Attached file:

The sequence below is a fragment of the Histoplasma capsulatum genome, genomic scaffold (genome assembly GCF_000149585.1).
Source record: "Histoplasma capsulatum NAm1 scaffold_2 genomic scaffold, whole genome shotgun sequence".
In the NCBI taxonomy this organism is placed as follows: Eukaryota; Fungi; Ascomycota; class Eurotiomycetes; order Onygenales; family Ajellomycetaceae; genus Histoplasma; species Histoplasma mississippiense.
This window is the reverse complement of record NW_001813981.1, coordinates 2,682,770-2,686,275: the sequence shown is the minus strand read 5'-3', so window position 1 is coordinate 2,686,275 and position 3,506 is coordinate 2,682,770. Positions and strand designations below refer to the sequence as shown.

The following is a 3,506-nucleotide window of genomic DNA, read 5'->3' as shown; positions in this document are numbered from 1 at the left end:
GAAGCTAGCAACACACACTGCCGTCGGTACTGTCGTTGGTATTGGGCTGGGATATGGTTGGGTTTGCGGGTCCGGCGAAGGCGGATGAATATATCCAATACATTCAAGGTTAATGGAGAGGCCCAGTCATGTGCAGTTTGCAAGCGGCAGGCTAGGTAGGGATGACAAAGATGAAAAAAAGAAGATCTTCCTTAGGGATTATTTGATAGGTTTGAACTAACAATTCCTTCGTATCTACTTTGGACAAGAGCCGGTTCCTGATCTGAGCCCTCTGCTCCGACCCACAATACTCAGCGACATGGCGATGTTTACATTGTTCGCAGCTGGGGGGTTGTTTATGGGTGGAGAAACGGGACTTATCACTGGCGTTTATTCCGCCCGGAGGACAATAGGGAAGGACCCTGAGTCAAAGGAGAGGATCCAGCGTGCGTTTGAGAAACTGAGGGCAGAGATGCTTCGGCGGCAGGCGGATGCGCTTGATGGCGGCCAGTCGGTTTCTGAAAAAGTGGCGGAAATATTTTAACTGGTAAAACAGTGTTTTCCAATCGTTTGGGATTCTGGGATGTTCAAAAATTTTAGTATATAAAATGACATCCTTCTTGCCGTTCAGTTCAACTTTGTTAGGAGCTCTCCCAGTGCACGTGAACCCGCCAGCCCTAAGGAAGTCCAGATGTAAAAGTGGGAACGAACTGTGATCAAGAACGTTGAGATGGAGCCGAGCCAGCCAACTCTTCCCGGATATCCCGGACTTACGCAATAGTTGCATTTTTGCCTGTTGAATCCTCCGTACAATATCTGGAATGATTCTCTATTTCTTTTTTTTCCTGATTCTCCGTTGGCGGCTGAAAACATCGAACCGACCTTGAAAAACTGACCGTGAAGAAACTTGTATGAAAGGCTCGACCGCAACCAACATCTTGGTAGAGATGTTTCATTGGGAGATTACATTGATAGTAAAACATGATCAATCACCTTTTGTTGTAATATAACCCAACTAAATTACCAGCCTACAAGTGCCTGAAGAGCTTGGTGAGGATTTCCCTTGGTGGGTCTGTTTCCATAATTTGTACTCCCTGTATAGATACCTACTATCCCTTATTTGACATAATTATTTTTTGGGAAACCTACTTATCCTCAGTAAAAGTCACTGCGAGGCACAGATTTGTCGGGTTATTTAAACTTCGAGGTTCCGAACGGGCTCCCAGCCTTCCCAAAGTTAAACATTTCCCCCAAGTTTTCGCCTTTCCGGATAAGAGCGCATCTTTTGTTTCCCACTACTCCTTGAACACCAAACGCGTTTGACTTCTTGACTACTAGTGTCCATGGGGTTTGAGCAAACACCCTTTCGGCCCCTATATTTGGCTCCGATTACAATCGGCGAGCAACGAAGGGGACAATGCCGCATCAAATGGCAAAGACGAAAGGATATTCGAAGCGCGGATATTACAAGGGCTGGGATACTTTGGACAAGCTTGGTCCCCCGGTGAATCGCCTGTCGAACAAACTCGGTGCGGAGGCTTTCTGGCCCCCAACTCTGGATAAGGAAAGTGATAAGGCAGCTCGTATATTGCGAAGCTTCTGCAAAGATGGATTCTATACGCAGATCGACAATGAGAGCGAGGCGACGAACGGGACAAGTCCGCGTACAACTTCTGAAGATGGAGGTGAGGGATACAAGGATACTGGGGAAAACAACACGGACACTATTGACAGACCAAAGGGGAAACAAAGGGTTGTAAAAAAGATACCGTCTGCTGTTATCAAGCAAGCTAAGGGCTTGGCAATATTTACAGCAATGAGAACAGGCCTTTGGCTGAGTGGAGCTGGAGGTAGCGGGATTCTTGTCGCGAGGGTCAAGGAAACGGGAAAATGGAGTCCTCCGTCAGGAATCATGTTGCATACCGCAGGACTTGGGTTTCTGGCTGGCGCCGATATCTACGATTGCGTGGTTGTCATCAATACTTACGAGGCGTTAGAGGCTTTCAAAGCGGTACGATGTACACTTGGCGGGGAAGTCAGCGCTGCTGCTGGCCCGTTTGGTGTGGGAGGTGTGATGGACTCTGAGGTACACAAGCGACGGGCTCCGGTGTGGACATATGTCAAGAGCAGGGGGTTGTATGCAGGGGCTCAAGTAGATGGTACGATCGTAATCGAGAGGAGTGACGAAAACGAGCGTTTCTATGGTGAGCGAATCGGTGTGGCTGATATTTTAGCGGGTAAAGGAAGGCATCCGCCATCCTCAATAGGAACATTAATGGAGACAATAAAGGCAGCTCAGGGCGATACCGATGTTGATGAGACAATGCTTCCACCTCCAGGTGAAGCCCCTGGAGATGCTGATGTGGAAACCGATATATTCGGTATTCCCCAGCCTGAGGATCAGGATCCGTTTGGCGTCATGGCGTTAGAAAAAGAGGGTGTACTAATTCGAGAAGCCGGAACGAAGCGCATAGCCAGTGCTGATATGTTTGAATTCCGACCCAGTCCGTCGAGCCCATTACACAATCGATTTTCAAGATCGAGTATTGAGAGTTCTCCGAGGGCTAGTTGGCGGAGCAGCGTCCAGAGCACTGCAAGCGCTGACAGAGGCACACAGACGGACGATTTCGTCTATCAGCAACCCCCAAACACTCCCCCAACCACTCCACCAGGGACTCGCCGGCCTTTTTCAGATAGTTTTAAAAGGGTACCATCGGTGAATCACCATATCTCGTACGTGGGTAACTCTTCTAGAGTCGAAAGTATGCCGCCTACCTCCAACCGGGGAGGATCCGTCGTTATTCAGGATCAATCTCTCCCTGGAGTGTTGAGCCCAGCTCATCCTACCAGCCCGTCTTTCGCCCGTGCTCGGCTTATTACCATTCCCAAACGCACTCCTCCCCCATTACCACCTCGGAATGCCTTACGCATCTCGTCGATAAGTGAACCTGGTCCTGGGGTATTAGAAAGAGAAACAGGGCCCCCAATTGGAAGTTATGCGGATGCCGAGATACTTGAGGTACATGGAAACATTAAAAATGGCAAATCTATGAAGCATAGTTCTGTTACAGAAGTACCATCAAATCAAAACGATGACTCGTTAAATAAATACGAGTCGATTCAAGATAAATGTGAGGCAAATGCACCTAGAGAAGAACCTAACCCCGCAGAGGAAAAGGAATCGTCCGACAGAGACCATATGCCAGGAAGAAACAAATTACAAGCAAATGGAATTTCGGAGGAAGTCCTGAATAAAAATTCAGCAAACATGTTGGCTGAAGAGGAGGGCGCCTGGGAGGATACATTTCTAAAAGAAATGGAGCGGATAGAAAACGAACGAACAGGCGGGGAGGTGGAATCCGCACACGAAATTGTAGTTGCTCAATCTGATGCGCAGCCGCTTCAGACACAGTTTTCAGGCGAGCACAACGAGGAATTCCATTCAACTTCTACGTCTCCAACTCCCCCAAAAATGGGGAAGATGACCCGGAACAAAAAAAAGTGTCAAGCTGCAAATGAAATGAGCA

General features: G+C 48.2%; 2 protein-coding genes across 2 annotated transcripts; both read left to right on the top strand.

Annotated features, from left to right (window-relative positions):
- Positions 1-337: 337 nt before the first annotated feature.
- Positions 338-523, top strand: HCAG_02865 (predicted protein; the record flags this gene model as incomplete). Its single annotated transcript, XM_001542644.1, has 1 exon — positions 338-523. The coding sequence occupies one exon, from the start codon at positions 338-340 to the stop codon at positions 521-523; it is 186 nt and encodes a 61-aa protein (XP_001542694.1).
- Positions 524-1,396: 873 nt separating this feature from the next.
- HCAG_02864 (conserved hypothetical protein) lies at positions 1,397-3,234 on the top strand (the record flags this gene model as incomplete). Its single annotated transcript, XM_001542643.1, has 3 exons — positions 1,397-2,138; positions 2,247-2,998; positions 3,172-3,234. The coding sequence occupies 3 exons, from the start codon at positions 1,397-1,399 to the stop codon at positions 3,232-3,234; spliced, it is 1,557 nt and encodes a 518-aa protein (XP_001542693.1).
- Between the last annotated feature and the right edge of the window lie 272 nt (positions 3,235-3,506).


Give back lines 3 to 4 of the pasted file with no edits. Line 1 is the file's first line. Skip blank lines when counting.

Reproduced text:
In the NCBI taxonomy this organism is placed as follows: Eukaryota; Fungi; Ascomycota; class Eurotiomycetes; order Onygenales; family Ajellomycetaceae; genus Histoplasma; species Histoplasma mississippiense.
This window is the reverse complement of record NW_001813981.1, coordinates 2,682,770-2,686,275: the sequence shown is the minus strand read 5'-3', so window position 1 is coordinate 2,686,275 and position 3,506 is coordinate 2,682,770. Positions and strand designations below refer to the sequence as shown.